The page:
A heavy thunderstorm moved through Wyandotte County around 9:50 p.m.
The thunderstorm included heavy lightning and rain throughout the area.
At 10:10 p.m. Monday, about 227 customers were without power in Kansas City, Kan., according to the Board of Public Utilities’ outage map. Many of the customers were close to the southern county line, near I-35.
A tornado watch remains in effect until 1 a.m. in Wyandotte County.
Maybe it was thunder you heard on Sunday, or maybe it was fireworks. But if it was fireworks, it was too early. Wyandotte County allows them to be discharged only between 9 a.m. and 11 p.m. July 2 to July 4.
It has been legal to buy fireworks since June 29 in Wyandotte County, with stands operating from 9 a.m. to 10 p.m. through July 4. There are 42 licensed fireworks stands in Kansas City, Kan., this year, according to the Kansas City, Kan., Fire Department.
The Fire Department is encouraging fireworks safety for residents.
Public fireworks displays available here
The safest way to enjoy fireworks is to watch a professionally presented public display.
There are two public fireworks displays planned for Wyandotte County. Turner Recreation Commission and the Unified Government will sponsor a free professional fireworks display after dark July 3 at Pierson Park, South 55th and Douglas, Kansas City, Kan. It will start around 9:45 p.m. Residents are not allowed to bring any fireworks into the park.
A fireworks show is planned after the T-Bones’ game July 4 at CommunityAmerica Ballpark, 1800 Village West Parkway, Kansas City, Kan. The game starts at 7:05 p.m. July 4, and there is an admission charge. An appearance by the Falcon Skydiving Team is scheduled for the July 4 game. There also will be a fireworks display after the T-Bones doubleheader that starts at 5:05 p.m. July 5.
Fireworks resulted in increased fires, injuries
According to the Fire Department, the National Fire Protection Association has reported that in 2010, an estimated 15,500 reported fires were started by fireworks and 8,600 fireworks-related injuries were treated in U.S. hospital emergency rooms.
There were more fires on the Fourth of July than any other day, according to statistics, with fireworks causing two out of five fires, more than any other cause.
In 2011, fireworks caused an estimated 17,800 reported fires, including 1,200 structure fires, 400 vehicle fires, and 16,300 outside and other fires.
These fires resulted in an estimated eight reported deaths, 40 civilian injuries and $32 million in direct property damage, according to NFPA.
The NFPA urged people to watch public displays of fireworks by trained professionals.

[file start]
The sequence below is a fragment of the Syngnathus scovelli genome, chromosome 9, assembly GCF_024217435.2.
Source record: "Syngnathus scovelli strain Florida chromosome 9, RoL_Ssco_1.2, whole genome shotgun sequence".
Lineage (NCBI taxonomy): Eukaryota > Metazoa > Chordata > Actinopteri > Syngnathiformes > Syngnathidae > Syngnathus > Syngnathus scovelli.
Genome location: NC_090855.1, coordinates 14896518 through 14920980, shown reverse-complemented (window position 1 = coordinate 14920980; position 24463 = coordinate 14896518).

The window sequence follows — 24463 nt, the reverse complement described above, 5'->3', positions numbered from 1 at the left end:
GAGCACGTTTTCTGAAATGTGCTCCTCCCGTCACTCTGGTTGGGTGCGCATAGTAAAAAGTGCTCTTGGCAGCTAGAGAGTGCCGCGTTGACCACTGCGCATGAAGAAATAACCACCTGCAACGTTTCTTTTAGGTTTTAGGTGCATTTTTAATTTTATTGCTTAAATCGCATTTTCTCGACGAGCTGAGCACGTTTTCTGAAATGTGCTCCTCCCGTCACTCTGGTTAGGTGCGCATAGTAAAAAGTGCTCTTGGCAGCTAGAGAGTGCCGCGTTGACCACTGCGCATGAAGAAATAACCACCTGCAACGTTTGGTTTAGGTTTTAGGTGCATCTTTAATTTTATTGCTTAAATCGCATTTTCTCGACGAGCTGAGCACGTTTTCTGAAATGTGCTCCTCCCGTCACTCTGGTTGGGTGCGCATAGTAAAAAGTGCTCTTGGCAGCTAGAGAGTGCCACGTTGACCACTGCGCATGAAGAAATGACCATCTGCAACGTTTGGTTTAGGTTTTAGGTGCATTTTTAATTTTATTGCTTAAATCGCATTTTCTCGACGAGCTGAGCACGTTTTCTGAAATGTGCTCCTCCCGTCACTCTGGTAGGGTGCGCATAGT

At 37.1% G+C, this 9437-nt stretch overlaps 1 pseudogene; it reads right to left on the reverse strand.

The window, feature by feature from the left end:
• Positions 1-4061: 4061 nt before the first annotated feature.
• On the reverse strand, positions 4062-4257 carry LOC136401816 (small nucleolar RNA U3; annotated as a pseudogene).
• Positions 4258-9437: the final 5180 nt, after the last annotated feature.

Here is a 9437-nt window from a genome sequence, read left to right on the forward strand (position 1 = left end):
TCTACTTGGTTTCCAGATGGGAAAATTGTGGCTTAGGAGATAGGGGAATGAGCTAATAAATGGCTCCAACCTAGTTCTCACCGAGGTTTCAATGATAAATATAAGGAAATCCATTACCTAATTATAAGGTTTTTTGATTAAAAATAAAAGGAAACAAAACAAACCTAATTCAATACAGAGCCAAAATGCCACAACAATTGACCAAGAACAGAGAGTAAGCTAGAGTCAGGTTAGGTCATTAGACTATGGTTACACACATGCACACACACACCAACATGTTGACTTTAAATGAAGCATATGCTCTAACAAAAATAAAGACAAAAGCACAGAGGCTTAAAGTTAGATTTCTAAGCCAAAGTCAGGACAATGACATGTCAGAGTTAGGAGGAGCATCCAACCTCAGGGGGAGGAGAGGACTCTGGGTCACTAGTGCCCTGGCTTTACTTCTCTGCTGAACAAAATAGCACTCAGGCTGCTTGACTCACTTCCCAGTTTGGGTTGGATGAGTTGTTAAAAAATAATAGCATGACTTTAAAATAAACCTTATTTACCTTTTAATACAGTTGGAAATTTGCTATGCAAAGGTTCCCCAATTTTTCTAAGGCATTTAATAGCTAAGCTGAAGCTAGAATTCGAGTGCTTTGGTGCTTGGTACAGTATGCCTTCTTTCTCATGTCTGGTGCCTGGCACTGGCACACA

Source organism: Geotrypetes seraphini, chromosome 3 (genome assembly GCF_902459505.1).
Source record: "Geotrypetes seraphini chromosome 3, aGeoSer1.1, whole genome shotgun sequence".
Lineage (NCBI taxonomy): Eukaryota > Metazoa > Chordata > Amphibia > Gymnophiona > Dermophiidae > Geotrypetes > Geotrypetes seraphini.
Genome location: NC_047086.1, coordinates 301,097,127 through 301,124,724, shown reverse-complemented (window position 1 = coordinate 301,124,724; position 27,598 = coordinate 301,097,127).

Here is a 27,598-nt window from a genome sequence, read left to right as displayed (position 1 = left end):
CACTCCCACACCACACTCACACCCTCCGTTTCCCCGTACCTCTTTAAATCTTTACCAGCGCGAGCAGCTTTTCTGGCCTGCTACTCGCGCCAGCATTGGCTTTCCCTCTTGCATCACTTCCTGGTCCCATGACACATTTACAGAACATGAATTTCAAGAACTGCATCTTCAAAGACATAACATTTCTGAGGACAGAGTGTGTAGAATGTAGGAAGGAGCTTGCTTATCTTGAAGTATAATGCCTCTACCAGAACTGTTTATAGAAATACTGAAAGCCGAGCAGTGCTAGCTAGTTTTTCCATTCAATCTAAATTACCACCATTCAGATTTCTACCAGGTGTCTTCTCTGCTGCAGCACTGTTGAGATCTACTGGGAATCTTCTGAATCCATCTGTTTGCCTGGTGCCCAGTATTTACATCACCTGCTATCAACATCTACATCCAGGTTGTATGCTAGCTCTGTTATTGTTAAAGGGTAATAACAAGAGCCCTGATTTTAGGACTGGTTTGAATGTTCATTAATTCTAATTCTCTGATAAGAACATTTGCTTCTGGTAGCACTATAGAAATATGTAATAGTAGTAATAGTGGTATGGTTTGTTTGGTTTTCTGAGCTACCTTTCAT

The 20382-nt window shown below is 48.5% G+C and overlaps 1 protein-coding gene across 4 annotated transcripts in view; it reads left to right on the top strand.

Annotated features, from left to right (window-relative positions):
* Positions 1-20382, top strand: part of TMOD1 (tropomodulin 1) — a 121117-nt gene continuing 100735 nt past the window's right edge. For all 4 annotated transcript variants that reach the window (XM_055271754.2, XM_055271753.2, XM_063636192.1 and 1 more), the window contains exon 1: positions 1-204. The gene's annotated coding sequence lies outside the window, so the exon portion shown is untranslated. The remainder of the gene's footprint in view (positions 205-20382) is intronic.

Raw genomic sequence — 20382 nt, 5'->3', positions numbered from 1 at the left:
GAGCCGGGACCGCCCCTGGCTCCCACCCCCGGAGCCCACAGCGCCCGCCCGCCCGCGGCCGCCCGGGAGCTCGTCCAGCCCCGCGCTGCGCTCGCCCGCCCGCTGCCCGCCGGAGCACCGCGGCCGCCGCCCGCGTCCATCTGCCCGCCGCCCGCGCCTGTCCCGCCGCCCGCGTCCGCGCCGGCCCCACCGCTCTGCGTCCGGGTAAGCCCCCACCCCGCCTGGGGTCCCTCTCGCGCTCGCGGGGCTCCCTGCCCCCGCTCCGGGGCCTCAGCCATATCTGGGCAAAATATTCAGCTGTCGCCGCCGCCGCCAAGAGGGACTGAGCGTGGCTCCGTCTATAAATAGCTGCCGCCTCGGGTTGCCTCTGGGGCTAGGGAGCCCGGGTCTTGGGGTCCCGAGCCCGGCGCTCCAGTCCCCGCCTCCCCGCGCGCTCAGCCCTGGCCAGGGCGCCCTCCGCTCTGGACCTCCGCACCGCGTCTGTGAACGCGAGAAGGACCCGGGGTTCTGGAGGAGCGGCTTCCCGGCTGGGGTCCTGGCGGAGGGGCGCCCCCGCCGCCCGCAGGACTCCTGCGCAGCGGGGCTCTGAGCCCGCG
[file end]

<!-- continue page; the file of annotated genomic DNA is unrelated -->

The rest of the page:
Using consumer fireworks heightens the risk of injury and even death, the NFPA study said. The study showed:
• The risk of fireworks injury was highest among young people 15 – 24, followed by children under the age of 10.
• Sparklers and novelties alone accounted for 25 percent of the 8,700 emergency room fireworks injuries in 2012.
Safety tips offered
The Kansas City, Kan., Fire Department offered these safety tips:
• Purchase fireworks from reliable sources, never discharge homemade or illegal fireworks.
• Have a responsible adult in charge and never give fireworks to children.
• Prepare a safe environment outdoors for shooting off fireworks by selecting an area clear of other fireworks, combustible materials like dried wood or grass, buildings, and other people.
• Have water readily available such as a garden hose and a bucket of water.
• Always read and follow label directions for the safe discharge of fireworks. Fireworks users should wear tight clothing to avoid accidental contact with sparks and use eye protection when handling and lighting fireworks.
• Light fireworks one at a time and wait until it discharges; never attempt to re-light a device that did not discharge the first time it was lit.
• Never carry fireworks in your pocket; they may ignite due to sparks and cause injury.
• Do not throw or point fireworks at people or animals. Never shoot fireworks in metal or glass containers.
• Dispose of spent fireworks properly when you are done by soaking them in water before putting them in a trash can.
Some fireworks prohibited in Kansas City, Kan.
Kansas City, Kan., has banned several fireworks. A city ordinance lists the fireworks that are prohibited. They include: Bottle rockets, sky rockets, missile-type rockets, unmanned aerial luminary, sky, Chinese or Kongming lantern, sky candle or fire balloon.
The Fire Department spokesman said any residents who see the sale of illegal fireworks at any fireworks stand in the city may call and report it to the fire marshal at 913-573-5938.
– Information from Kansas City, Kan., Fire Department and other sources